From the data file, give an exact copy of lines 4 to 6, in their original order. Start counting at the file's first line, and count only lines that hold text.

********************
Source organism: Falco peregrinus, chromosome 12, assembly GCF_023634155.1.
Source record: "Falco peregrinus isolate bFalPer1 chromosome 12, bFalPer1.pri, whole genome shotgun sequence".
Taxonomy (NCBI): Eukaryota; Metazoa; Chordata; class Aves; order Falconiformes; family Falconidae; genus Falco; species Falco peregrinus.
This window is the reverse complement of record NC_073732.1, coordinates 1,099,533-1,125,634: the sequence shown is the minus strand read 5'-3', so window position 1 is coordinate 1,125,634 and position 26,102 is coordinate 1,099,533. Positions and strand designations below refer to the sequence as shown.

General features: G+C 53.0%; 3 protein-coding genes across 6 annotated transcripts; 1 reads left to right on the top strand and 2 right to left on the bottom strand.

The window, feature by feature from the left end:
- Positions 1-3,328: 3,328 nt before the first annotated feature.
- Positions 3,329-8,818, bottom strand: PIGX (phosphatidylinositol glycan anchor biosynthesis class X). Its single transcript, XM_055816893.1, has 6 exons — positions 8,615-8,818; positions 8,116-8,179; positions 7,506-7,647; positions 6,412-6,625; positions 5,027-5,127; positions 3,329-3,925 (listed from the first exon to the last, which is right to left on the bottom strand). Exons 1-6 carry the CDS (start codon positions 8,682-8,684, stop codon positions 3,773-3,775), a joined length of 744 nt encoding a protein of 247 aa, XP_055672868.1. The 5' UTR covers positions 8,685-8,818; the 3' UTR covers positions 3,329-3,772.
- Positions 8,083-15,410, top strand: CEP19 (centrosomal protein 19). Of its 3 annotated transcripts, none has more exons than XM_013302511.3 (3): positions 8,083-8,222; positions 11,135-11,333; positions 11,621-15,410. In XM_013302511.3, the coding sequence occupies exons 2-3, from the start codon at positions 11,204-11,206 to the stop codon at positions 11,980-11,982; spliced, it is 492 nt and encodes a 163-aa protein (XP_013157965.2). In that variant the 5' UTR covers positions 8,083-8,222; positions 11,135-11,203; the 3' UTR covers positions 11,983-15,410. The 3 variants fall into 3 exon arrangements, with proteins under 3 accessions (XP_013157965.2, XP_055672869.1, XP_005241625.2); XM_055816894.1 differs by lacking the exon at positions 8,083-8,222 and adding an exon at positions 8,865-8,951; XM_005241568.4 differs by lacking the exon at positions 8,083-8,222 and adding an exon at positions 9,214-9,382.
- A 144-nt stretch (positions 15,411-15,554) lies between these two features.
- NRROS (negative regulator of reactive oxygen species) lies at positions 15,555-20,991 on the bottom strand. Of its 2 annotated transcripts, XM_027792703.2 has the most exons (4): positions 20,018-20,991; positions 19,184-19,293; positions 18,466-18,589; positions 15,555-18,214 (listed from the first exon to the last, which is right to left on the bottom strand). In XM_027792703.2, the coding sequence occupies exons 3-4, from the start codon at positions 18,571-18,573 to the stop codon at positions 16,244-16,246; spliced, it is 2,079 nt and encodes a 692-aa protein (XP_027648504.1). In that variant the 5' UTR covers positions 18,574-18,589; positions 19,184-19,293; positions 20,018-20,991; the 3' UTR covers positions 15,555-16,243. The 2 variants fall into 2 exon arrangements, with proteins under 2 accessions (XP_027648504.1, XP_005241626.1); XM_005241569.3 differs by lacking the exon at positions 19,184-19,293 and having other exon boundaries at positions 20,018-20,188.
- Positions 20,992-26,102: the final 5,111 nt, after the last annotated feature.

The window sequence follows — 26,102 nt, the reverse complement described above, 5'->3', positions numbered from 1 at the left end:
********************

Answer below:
This window is the reverse complement of record NC_073732.1, coordinates 1,099,533-1,125,634: the sequence shown is the minus strand read 5'-3', so window position 1 is coordinate 1,125,634 and position 26,102 is coordinate 1,099,533. Positions and strand designations below refer to the sequence as shown.

General features: G+C 53.0%; 3 protein-coding genes across 6 annotated transcripts; 1 reads left to right on the top strand and 2 right to left on the bottom strand.

The window, feature by feature from the left end: